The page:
Use What We Have

As Jesus went about the Galilean countryside, he taught and cured the people’s diseases.  In my last blog I mentioned that he used the powers he possessed, miraculous as they were, in daily circumstances, to help those he loved.  Acknowledging that his healings, his supernatural control of the physical world and his raising the dead as gifts that belong only to God, what, you might ask, can we do that would even come close to comparing with what Jesus could do.

Well, we might start by considering that we have exactly the same amount of time each day that Jesus had.  The choice is ours as to how we spend each minute of each day.  The more Christ like we are, the more minutes we use in assisting others we encounter.  We may not be able to reverse their illnesses or rescue them from unforgiving elements or even raise their departed children from the dead, but we can comfort and assist with the resources that are available to us.  We can share our presence in times of sorrow, a bite to eat when hungry, a drink when thirsty and encouraging words to soothe troubled souls.  

Additionally, by the force of sheer numbers, Christians today have immeasurably more total time than Jesus and his disciples had.  The sum of our efforts can provide infinitely more sustenance, solace, shelter and encouragement to a lonely and hurting world.  Maybe our efforts are individually less dramatic than Jesus’ Godly powers, but even the cures that Jesus effected were as temporary as any aid we provide.  All those he helped eventually died and natural disasters and disease still claim their toll.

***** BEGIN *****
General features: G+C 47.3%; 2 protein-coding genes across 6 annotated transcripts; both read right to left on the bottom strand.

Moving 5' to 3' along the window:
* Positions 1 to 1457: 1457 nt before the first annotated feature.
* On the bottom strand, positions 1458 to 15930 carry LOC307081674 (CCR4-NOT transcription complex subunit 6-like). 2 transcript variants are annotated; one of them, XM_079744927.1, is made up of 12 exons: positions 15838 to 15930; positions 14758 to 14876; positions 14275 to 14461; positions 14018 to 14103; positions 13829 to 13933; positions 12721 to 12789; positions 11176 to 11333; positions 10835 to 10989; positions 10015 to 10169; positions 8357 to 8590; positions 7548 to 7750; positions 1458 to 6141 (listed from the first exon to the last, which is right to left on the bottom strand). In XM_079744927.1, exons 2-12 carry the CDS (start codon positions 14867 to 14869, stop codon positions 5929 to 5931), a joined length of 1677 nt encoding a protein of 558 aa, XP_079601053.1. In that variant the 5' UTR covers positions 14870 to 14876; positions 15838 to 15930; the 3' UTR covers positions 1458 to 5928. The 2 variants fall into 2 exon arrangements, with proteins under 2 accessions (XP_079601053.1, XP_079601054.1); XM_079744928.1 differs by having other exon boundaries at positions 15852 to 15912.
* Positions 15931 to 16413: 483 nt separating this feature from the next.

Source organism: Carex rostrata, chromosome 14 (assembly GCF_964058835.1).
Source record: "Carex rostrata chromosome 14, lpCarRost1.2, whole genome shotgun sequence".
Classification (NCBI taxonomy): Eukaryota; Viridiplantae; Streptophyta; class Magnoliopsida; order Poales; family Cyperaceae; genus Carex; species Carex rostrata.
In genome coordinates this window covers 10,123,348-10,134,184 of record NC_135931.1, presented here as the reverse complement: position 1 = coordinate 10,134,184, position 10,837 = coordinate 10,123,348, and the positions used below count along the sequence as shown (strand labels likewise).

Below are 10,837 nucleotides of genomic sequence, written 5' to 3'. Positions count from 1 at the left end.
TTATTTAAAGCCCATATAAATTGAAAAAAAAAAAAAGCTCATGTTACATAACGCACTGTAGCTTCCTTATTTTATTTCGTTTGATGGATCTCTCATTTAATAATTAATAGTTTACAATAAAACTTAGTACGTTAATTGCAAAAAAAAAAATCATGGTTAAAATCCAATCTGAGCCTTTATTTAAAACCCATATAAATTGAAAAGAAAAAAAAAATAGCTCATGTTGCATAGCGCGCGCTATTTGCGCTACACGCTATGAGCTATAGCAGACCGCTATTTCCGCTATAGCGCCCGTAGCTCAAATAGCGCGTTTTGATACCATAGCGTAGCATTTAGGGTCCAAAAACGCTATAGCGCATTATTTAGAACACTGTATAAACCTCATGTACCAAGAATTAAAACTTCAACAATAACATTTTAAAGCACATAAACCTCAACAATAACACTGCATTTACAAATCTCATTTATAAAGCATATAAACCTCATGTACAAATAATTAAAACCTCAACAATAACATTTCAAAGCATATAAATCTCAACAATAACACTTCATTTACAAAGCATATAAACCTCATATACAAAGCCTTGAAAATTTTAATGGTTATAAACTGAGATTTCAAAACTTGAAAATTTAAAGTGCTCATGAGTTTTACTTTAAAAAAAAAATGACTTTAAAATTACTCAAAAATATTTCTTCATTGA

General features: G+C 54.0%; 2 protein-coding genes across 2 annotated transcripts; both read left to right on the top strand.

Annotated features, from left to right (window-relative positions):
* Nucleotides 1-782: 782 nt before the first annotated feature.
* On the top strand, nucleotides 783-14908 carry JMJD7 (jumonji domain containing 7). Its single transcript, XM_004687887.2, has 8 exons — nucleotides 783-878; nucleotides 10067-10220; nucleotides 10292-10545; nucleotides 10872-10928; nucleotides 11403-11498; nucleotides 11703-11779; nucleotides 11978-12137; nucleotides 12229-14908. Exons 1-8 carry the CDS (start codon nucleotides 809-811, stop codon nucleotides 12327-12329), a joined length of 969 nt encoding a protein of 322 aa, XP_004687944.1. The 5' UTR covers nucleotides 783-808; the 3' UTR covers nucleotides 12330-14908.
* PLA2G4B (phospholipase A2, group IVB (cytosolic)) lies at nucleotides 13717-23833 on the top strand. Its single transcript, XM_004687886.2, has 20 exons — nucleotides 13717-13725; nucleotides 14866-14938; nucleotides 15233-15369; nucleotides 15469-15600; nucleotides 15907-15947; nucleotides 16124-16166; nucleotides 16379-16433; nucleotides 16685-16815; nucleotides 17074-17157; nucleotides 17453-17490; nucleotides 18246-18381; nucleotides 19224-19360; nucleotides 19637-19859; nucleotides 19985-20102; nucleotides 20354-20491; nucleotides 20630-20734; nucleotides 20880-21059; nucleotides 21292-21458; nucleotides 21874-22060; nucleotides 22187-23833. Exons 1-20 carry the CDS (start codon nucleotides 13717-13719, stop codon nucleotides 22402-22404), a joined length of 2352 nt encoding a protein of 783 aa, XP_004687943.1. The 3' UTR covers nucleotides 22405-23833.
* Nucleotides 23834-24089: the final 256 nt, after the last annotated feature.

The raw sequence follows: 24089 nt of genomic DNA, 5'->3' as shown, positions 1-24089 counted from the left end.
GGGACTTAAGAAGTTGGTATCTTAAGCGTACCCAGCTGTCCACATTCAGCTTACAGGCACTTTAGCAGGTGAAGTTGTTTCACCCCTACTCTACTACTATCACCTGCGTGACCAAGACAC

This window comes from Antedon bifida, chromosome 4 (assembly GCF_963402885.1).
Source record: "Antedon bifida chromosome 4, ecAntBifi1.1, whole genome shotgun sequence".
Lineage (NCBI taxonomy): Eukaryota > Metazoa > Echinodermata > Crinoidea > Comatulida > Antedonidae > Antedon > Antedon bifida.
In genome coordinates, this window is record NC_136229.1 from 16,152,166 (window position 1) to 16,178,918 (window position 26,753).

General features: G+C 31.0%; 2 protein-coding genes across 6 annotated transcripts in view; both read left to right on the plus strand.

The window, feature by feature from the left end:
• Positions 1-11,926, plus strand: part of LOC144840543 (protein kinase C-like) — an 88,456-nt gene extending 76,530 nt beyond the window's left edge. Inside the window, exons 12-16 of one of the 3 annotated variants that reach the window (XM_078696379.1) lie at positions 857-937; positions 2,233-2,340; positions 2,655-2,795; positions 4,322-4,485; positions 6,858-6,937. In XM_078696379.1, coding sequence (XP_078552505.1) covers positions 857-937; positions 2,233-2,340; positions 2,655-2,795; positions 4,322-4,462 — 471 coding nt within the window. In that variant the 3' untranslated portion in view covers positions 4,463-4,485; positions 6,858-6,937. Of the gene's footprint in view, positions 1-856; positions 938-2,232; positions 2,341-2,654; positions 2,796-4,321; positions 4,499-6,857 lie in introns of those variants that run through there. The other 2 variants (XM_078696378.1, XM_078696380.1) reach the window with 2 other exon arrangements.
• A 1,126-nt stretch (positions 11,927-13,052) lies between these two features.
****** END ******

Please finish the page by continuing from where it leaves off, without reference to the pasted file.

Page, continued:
In a different manner, modern Christianity as a whole has financial wealth beyond those that Jesus and his disciples had.  They were a vagabond group that lived from day to day on limited funds.  We on the other hand, are rich by comparison.  Just by pooling our excess monies, we can deploy material blessings that dwarf what Jesus chose to use.

So what can we do to emulate the ministry of Jesus?  Millions of believers can provide billions of minutes and dollars of assistance and it doesn’t take a herculean effort either.  Just each one of us choosing each day to spend some of our available resources living beyond our own self interests.  Such is the nature of spiritual salt. 

Christ Like

As Christians, we are to be like Christ.  But what was Christ like?  His adult life began by traveling throughout Galilee, teaching in their synagogues and healing every disease and sickness among the people.  He changes water to wine to bail out a wedding host.  He had an engaging conversation with a social outcast at a well.  He physically touched a leper, cleansing him.  He cured Peter’s mother-in-law of a fever.  He stilled a storm, calming the fears of his friends.  A woman reached for the hem of his garment and he allowed her to be healed.  He raised the synagogue leader’s daughter from the dead.  And more… and more...

I’ve wondered many times why so much ink was dedicated to these social situation miracles instead of more details on His teachings – doctrines to abide by.  But then maybe he was teaching us – how to be like him.